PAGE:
48 hours in the life of ... Lisbon
Simon Calder’s career in travel started at Gatwick Airport, where he cleaned aircraft for Laker Airways and later worked as a security officer. He became The Independent’s Travel Correspondent in 1994, and is known as “the Man Who Pays His Way” because he does not accept free travel facilities. He writes across the Independent titles, as well as for the Evening Standard.
Saturday 04 October 1997
Why go now?
Because the fragile facades of Lisbon, which endow the Portuguese capital with such soul, are crumbling rapidly beneath an onslaught of modernity: while half the city is being dug up for the new subway, the other half is being refurbished for next year's Expo. New, cheap flights have opened up the city as an accessible weekend destination. And it's one Continental capital where you don't have to adjust your watch.
The lowest fare to Lisbon is likely to be on AB Airlines (0345 464748) from Gatwick; flying next weekend, the cheapest return is pounds 131 including tax. Portugalia (0990 502048) flies from Manchester, but not at weekends; leaving next Friday and returning on Monday costs pounds 201. British Airways (0345 222111) and TAP Air Portugal (0171-828 0262) fly from Heathrow.
Get your bearings
The helpful tourist office outside the customs hall at the airport (open 6am-2am) will provide you with a map of the city. The Aero-Bus runs to the centre between 7am and 8.40pm daily; as Lisbon airport is so close in, a taxi costs only pounds 4.
The city sprawls along the north shore of the Tagus, but you need focus on only three basic areas. The flat part in the middle is Baixa (pronounced bye-sha). Rising to the west is Bairro Alto (approximately biru altu), and to the east Alfama.
Aim for the centre. Bairro Alto and Baixa have plenty of modest options; in the former, the Pensao Londres (rua Dom Pedro V 53, 00 351 1 346 2203) charges 6,200-9,200 escudos for a double room, corresponding to pounds 21-pounds 31. In Baixa, the Pensao Insulana at rua da Assuncao 52 (00 351 1 342 3131) offers good value at 8,500 (pounds 29) per night, including bathroom and TV. Breakfast is included in all these rates.
Take a ride
Tram 28 is one of Europe's great little journeys - an exercise in kinetic eccentricity as it sways up improbable gradients and squeezes through impossible gaps. Summer visitors missed out on the full glory of the route, but track repair work has now finished. For 150 escudos (about 50 pence), ride the whole, hilariously convoluted journey from Prazeres, west of Bairro Alto, to the square named Martim Moniz (north of Baixa).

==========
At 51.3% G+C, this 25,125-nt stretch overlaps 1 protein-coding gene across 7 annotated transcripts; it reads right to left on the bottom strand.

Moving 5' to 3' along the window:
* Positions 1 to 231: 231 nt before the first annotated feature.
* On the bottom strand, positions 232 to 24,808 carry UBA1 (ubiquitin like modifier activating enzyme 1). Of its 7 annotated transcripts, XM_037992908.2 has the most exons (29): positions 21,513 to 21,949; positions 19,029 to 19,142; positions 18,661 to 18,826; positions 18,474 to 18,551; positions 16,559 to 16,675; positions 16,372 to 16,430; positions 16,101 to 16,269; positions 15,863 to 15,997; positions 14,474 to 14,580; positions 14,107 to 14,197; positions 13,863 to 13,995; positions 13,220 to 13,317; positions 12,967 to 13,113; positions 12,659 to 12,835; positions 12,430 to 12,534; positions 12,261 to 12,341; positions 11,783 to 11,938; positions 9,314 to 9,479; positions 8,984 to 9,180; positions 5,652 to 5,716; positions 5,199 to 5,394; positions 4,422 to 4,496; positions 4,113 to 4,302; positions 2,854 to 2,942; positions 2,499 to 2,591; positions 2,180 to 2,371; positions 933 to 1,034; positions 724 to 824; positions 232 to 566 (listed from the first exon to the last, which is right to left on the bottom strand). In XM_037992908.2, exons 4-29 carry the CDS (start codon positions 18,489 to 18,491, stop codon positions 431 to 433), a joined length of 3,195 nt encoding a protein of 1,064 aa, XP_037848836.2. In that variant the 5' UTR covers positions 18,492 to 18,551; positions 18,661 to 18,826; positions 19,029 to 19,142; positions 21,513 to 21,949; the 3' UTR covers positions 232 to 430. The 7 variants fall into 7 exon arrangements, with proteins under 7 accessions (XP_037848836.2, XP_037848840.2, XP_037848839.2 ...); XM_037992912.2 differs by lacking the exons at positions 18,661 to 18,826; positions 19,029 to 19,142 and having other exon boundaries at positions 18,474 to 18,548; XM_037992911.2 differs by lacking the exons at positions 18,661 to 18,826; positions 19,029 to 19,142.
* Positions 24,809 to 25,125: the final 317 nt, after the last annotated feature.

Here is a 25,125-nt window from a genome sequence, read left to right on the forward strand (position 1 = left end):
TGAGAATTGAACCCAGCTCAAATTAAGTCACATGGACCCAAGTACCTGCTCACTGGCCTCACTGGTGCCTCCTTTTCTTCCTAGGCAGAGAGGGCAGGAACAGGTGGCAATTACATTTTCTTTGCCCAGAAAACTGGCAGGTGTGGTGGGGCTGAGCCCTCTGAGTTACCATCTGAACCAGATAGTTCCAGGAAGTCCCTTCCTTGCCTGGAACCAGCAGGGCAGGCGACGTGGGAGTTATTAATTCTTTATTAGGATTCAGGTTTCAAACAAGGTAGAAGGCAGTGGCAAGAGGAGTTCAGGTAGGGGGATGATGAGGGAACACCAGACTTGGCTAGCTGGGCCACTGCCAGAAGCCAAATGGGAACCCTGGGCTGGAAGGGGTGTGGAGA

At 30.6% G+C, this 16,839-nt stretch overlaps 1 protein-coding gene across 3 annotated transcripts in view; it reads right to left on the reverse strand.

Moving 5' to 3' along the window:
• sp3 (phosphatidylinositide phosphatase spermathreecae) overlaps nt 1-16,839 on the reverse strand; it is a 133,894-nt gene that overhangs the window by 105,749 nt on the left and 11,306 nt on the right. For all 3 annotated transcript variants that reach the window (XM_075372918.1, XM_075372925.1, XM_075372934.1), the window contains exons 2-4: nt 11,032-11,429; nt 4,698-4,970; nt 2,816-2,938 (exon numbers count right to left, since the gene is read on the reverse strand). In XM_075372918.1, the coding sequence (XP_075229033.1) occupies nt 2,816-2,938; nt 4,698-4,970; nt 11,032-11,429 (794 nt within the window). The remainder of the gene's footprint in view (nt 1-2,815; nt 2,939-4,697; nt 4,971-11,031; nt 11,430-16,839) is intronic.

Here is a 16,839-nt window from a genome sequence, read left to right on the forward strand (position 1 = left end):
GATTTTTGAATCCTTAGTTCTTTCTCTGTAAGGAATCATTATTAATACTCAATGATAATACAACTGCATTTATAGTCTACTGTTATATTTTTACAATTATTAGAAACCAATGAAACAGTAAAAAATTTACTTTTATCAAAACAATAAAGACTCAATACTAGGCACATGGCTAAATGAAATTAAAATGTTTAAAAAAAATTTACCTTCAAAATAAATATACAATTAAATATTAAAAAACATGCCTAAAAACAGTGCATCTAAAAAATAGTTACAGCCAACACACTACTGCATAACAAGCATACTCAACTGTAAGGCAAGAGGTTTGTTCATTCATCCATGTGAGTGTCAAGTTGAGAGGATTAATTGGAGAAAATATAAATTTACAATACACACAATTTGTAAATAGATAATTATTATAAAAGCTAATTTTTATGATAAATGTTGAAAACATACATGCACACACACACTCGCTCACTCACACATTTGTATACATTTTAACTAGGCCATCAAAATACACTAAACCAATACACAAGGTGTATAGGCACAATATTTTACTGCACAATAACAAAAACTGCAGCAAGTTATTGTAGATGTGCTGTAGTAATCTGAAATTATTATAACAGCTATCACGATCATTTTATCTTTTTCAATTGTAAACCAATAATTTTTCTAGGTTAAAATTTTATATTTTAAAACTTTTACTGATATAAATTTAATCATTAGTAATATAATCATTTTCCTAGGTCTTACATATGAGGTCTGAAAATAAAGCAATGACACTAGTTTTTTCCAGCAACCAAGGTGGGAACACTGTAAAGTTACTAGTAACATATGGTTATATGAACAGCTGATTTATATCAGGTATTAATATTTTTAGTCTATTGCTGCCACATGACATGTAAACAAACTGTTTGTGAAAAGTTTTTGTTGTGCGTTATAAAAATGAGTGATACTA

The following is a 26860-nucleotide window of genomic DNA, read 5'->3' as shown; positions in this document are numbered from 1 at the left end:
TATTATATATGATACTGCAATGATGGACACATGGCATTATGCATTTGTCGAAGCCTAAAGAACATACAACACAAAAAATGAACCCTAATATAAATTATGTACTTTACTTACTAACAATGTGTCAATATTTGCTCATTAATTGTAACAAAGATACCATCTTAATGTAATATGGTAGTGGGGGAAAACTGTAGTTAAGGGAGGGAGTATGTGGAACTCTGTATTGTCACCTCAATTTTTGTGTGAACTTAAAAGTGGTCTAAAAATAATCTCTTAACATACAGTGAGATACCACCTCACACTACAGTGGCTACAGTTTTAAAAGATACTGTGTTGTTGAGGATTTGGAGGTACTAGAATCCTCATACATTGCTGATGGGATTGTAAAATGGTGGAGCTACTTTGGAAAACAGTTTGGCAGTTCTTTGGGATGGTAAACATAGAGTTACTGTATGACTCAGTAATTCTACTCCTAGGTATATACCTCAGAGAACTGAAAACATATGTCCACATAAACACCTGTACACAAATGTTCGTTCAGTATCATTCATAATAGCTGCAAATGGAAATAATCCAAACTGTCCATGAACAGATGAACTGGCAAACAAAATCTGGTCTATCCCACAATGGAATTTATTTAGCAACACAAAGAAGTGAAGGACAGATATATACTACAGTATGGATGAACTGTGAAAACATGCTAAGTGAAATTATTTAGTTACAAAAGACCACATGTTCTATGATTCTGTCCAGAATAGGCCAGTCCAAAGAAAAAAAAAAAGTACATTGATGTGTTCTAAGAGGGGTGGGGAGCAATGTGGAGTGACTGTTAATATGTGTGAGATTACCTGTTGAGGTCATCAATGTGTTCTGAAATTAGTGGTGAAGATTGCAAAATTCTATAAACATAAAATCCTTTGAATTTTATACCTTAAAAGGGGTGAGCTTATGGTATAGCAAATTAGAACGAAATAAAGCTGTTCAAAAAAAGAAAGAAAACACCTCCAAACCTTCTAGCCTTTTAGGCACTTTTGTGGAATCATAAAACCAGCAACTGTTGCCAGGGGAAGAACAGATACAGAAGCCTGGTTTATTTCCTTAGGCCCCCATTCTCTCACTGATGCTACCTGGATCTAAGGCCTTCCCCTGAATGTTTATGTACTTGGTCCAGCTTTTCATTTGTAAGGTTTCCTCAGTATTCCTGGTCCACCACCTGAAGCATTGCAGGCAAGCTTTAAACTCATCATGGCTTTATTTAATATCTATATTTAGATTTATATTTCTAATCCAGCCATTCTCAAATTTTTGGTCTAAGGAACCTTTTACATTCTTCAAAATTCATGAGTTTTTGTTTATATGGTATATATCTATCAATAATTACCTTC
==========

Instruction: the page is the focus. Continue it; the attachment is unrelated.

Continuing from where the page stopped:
Take a hike
The tram reveals Lisbon to be defiantly three-dimensional. From its eastern terminus, steer a southerly course to touch down amid the swirl of traffic around Baixa. Stay on the same heading, and soon you reach the foot of an Eiffel-designed lift called the Elevador Santa Justa. It hauls you from humdrum sea level to a higher plane. Sadly, subway work means you can't step deftly from the viewing platform into Bairro Alto; instead, descend again and wend your way there on a warm autumnal walk.
Lunch on the run
By the time you huff to the top end of rua Garrett, you'll need a coffee and pastry. The fine old Cafe A Brasileira, half hidden by subway hoardings, is a grand hall of age-darkened wood and fresh, young faces reflected in a million mirrors. Lisbon's intelligentsia natters here for hours.
Lisbon's chief civic characteristic is nattering in cafes, but there is also a streak of diligence - manifested at the Museu da Agua. Take a taxi to avoid a long, frustrating walk in an area where few seem to know of its existence. The reward is a palace of engineering, a frenzy of brass and steel in a former pumping station built in the days when municipal magnificence was mandatory.
The funniest piece of public transport in Lisbon is the Elevador da Bica, in which a lop-sided tram shuffles up and down a steep gradient. Near the top end is Work in Progress, an intriguing combination of clothes store, hairdresser and ( possibly crucial as dusk gathers strength) a jolly bar.
Yet another Elevador - this one named Gloria - elevates you to the Solar do Vinho do Porto (Port Wine Institute). Subside into the deep leather armchairs of this handsome chamber of commerce, and choose something white and chilled from among hundreds of varieties of port.
For quiet elegance, best stay at home; Bairro Alto on a Saturday night is not a peaceful place to be. But it possesses a staggering selection of restaurants on and around rua do Diario de Noticias.
Sunday morning: go to church
But don't go in. Lisbon's cathedral (which yesterday's tram had to swerve to avoid) is mostly memorable for the views from its south side over mottled terracotta roofs towards the broad Tagus - spanned, in the distance, by the 25 April Bridge, doing its best to mimic San Francisco's Golden Gate.
A walk in the park
The stridently ramped nature of Lisbon means its principle open space, named in honour of a British monarch, is guaranteed to yield grand prospects. An heroic new sculpture presides over the vast Eduardo VII park, prime picnicking territory that shelves gently down towards Baixa.
The icing on the cake
Tram 15 whisks you out west to Belem. Some misguided tourists come here for the Archaeological Museum or Jeronimo Monastery. But everyone eventually ends up at Pasteis de Belem, a patisserie whose pastel (the sole product: an exotic custard pie with attitude and icing sugar) is miraculous and more-ish, like the city itself.
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